Plaint is the statement of claim in writing and filed by the plaintiff, in which he sets out his cause of action with all necessary particulars. Plaint is the first process in inferior court in the nature of an original writ, whereby a party seeks remedyfrom court for the redressal of his grievances.
Written statement is the statement of defence in writing and filed by the defendent, in which he deals with every material fact alleged by the plaintiff in the plaint.
Defendant can state any new facts, which he considers to be in his favour, and cn raise legal objections to the merits of the case, prescribed by various lawse.g plea of limitation , plea of estoppel, plea of res-judicata etc.
Rejoinder means answer of the plaintiff, which he gives keeping in view new facts alleged by the defendant in written statement.
Additional written statement
It means further answer of the defendant ( if court permits) which he gives in light of rejoinder.
Object of Pleading
The object of pleading is to bring the parties to an issue and purpose of the rules relating to pleading is to prevent the issue beig enlarged. Further that the parties themselves know what are the matters in dispute and what facts they have to prove at the trial.
Pleading Should Contain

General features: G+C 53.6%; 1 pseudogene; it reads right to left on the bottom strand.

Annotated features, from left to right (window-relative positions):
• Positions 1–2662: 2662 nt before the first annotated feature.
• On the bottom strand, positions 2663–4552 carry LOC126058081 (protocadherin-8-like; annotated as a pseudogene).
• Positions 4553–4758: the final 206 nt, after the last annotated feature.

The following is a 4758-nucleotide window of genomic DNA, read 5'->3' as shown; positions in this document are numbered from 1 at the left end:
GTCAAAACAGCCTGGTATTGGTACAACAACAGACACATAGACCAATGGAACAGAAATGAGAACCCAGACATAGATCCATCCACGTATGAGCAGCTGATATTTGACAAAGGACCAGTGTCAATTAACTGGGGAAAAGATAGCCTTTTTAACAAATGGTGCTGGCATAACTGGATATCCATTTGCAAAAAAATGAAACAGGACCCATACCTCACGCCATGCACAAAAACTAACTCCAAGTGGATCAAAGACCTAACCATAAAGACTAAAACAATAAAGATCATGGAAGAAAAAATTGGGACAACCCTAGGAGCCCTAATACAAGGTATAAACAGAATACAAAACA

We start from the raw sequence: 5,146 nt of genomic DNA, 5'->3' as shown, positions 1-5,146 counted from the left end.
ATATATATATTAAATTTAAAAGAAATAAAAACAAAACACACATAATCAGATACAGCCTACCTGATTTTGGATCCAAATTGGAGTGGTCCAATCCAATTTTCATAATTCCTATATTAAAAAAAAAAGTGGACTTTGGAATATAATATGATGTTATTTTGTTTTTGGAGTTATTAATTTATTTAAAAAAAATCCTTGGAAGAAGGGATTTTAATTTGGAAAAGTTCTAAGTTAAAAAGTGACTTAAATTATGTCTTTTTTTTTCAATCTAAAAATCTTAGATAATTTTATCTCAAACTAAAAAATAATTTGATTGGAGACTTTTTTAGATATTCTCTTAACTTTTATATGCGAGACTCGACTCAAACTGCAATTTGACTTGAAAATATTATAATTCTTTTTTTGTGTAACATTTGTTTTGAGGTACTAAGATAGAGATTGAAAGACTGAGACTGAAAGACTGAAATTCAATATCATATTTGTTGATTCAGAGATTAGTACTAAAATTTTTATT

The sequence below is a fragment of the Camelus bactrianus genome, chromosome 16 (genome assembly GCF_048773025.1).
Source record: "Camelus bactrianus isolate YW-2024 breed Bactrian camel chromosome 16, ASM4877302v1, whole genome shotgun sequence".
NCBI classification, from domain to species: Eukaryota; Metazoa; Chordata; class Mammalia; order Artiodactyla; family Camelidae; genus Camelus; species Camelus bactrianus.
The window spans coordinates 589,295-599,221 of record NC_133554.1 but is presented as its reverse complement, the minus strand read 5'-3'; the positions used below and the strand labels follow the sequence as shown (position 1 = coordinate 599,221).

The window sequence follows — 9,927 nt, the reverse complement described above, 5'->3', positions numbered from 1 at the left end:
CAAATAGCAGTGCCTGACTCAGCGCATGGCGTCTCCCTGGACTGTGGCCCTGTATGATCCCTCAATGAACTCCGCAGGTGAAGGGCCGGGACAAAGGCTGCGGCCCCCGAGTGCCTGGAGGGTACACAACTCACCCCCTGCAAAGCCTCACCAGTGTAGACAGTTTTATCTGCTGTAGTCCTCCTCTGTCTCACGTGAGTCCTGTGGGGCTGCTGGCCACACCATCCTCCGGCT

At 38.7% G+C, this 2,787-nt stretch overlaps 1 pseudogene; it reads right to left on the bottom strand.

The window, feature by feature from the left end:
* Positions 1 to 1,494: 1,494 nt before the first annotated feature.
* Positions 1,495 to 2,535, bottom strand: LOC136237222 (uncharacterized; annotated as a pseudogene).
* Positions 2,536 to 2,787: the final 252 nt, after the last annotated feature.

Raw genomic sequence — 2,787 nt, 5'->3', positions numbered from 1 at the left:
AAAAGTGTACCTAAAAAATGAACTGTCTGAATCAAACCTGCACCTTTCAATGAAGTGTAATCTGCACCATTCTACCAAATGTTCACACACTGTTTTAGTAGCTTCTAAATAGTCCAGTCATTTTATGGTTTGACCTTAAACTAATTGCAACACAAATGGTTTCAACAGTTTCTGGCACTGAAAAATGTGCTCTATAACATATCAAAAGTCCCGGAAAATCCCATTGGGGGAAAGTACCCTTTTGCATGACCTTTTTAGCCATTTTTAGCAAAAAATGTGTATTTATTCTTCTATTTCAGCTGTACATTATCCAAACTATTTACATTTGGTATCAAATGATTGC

Every pleading shall contain and contain only, a statement in a concise form of the material facts, n which the party pleading ( plaintiff or defendant) relies for his claim or defence, as the case may be.
IT shall not contain, the evidence by which they are to be proved, and it shall, when necessary, be divided into paragraphs, numbered consecutively.
Dates, sums and numbers shall be expressed in figures.
General rules of Pleading
In civil procedure code order 6 deals with pleadings in general, order 7 deals with plaint, and order 8 deals with the written statement. The following is the summary of the rules comprised in orders 6,7, and 8 of civil procedure code:
- In pleading state your whole case, in other words set forth in pleading all material facts on which you rely for your claim or defence , as the case may be.
- In pleading state facts and not the law, if any matter of law is set out inj your opponent’s pleading, do not plead to it.
- In pleading state only the relevents facts on which you rely, and not the evidence by which tose facts are to be proved.
- In pleading state material facts onlyand ommit immaterial and unnecessary facts, and do not plead to any matter which is not against you.
- In pleading, state the facts of the case concisely, but with precision.
- It is not necessary to setout the whole or any part of the document, unless the precise words thereof necessary, it is sufficient to state the effects of document as briefly as possible.
- It is not necessary to allege any matter of fact which the law presumes in your favour or as to which the burden of proof lies upo your opponent party.
- The party should not plead conclusion of law in pleading.
- Legal pleas such as estoppel, limitation and resjudicata or res subjudice etc, may be pleaded in written statement.
- In cases where the party pleading relies on any mis representation, fraud, breach of trust,wilful default, or undue influence , particulars shall be stated in the pleading.